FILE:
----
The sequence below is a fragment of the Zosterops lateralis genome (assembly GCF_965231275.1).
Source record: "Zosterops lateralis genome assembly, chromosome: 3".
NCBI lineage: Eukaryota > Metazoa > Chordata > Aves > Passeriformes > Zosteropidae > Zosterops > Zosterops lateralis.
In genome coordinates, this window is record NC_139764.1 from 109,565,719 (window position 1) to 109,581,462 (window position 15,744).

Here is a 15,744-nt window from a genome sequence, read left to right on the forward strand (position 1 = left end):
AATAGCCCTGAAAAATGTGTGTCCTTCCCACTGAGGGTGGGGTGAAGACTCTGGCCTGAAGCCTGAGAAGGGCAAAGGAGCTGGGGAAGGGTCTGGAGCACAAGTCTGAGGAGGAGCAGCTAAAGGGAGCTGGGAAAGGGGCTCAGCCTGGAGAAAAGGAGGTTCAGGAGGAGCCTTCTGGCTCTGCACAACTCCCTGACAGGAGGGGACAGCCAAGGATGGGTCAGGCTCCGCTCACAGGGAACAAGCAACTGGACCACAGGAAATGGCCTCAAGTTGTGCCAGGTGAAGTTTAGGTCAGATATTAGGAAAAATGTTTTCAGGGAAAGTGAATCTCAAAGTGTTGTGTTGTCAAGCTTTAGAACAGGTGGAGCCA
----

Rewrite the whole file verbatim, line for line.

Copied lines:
The sequence below is a fragment of the Zosterops lateralis genome (assembly GCF_965231275.1).
Source record: "Zosterops lateralis genome assembly, chromosome: 3".
NCBI lineage: Eukaryota > Metazoa > Chordata > Aves > Passeriformes > Zosteropidae > Zosterops > Zosterops lateralis.
In genome coordinates, this window is record NC_139764.1 from 109,565,719 (window position 1) to 109,581,462 (window position 15,744).

Here is a 15,744-nt window from a genome sequence, read left to right on the forward strand (position 1 = left end):
AATAGCCCTGAAAAATGTGTGTCCTTCCCACTGAGGGTGGGGTGAAGACTCTGGCCTGAAGCCTGAGAAGGGCAAAGGAGCTGGGGAAGGGTCTGGAGCACAAGTCTGAGGAGGAGCAGCTAAAGGGAGCTGGGAAAGGGGCTCAGCCTGGAGAAAAGGAGGTTCAGGAGGAGCCTTCTGGCTCTGCACAACTCCCTGACAGGAGGGGACAGCCAAGGATGGGTCAGGCTCCGCTCACAGGGAACAAGCAACTGGACCACAGGAAATGGCCTCAAGTTGTGCCAGGTGAAGTTTAGGTCAGATATTAGGAAAAATGTTTTCAGGGAAAGTGAATCTCAAAGTGTTGTGTTGTCAAGCTTTAGAACAGGTGGAGCCA